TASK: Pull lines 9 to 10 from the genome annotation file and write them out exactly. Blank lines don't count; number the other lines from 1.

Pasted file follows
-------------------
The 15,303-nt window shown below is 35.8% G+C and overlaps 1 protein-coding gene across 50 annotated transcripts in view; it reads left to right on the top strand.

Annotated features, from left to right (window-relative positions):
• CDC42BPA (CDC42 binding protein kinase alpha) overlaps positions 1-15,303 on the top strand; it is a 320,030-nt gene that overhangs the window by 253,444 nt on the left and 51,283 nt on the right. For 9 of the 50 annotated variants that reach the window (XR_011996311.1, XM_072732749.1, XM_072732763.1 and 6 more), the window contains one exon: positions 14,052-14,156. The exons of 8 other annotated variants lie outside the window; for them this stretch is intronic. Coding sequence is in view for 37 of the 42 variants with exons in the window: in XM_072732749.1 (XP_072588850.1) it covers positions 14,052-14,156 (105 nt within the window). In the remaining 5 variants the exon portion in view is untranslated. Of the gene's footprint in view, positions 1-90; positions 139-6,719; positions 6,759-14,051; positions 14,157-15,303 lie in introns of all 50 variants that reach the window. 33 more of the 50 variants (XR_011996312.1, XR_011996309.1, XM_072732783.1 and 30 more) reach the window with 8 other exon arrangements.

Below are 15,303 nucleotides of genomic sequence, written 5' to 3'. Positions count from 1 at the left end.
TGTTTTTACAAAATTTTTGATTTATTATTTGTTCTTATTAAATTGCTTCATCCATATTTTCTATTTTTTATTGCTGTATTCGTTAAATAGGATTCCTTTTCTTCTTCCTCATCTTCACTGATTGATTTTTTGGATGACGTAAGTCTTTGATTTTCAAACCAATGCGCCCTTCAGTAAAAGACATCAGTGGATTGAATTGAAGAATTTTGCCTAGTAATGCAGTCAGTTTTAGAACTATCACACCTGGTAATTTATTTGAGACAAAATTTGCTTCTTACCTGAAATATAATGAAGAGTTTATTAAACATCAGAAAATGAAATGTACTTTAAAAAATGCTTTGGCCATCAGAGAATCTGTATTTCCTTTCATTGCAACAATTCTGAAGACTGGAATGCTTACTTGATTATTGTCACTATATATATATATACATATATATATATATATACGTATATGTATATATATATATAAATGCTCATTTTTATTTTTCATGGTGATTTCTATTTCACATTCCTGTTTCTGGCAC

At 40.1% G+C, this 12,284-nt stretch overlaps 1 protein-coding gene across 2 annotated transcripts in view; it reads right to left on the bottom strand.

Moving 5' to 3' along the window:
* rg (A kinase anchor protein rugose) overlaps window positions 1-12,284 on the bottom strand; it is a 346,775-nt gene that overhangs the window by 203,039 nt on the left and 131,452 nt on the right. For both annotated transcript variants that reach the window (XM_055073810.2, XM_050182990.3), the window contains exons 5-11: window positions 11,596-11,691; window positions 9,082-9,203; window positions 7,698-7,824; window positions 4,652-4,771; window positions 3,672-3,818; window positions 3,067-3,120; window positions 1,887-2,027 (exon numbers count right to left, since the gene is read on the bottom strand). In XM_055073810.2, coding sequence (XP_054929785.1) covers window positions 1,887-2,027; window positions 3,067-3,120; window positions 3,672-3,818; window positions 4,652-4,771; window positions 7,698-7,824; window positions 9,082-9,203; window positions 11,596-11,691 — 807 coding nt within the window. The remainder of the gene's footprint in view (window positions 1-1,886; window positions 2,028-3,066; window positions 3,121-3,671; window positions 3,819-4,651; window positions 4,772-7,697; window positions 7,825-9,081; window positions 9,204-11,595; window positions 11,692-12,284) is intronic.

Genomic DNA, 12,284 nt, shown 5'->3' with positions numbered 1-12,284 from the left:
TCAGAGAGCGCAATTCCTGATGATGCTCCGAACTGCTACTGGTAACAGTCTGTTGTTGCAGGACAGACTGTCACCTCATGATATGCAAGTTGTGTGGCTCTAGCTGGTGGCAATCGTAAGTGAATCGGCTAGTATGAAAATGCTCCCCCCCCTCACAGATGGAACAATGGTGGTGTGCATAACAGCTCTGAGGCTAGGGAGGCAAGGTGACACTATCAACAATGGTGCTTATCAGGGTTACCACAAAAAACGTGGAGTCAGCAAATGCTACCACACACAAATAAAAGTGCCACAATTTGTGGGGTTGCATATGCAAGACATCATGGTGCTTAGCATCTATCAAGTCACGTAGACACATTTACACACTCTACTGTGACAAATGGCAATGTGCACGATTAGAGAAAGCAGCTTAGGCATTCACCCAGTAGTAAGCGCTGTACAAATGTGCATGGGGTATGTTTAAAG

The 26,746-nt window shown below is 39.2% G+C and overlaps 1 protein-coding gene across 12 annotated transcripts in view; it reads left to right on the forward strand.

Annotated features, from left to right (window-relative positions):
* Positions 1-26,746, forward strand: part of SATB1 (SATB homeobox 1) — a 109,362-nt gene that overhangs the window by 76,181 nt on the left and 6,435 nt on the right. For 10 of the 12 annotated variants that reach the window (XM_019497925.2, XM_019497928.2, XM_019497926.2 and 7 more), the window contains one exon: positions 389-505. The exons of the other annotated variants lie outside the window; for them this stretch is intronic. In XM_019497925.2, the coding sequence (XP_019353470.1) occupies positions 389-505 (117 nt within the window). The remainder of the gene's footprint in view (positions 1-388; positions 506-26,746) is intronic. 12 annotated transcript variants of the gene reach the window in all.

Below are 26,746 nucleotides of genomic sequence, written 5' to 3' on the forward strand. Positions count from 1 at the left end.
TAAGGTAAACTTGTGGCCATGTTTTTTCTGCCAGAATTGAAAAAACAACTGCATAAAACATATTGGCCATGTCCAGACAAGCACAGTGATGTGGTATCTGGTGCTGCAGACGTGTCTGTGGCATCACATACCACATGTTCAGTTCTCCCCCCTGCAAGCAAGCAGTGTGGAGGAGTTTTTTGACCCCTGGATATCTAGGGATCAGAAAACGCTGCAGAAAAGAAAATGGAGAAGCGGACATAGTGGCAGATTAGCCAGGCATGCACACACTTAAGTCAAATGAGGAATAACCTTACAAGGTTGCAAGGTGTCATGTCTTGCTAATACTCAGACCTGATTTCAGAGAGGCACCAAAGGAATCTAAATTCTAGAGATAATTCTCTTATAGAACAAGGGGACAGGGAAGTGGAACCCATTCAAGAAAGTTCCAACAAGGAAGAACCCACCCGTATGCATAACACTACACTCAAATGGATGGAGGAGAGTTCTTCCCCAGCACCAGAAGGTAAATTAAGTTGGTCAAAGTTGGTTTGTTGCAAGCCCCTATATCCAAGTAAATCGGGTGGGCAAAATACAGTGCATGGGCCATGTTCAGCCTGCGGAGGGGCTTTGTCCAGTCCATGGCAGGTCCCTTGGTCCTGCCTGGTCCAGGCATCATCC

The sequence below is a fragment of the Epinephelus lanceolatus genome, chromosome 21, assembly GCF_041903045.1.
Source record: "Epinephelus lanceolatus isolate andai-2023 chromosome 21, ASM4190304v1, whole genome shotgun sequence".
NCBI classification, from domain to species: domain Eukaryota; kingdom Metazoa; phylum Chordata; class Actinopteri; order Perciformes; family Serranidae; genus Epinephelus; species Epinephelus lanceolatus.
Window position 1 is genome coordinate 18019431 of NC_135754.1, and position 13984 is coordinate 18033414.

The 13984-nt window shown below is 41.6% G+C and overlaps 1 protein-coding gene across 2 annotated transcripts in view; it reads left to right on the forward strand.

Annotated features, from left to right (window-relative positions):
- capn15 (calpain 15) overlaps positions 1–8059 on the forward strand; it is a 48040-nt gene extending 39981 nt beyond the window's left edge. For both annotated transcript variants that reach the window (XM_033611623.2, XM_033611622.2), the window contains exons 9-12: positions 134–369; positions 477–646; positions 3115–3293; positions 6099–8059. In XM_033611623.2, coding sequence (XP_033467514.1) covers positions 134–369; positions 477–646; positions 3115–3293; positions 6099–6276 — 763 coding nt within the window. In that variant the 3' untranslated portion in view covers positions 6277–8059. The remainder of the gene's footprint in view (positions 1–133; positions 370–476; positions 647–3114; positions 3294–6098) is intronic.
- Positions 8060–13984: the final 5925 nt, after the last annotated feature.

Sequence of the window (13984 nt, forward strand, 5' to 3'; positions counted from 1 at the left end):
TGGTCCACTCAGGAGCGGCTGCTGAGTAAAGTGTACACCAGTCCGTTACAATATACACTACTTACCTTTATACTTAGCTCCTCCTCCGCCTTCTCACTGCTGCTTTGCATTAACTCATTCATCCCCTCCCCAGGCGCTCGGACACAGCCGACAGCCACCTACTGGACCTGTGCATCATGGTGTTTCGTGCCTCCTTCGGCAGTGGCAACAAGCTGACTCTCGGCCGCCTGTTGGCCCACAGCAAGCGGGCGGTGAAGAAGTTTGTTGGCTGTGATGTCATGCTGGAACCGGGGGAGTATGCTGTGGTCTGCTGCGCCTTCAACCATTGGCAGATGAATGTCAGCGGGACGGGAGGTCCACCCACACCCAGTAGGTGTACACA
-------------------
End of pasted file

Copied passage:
Genomic DNA, 12,284 nt, shown 5'->3' with positions numbered 1-12,284 from the left:
TCAGAGAGCGCAATTCCTGATGATGCTCCGAACTGCTACTGGTAACAGTCTGTTGTTGCAGGACAGACTGTCACCTCATGATATGCAAGTTGTGTGGCTCTAGCTGGTGGCAATCGTAAGTGAATCGGCTAGTATGAAAATGCTCCCCCCCCTCACAGATGGAACAATGGTGGTGTGCATAACAGCTCTGAGGCTAGGGAGGCAAGGTGACACTATCAACAATGGTGCTTATCAGGGTTACCACAAAAAACGTGGAGTCAGCAAATGCTACCACACACAAATAAAAGTGCCACAATTTGTGGGGTTGCATATGCAAGACATCATGGTGCTTAGCATCTATCAAGTCACGTAGACACATTTACACACTCTACTGTGACAAATGGCAATGTGCACGATTAGAGAAAGCAGCTTAGGCATTCACCCAGTAGTAAGCGCTGTACAAATGTGCATGGGGTATGTTTAAAG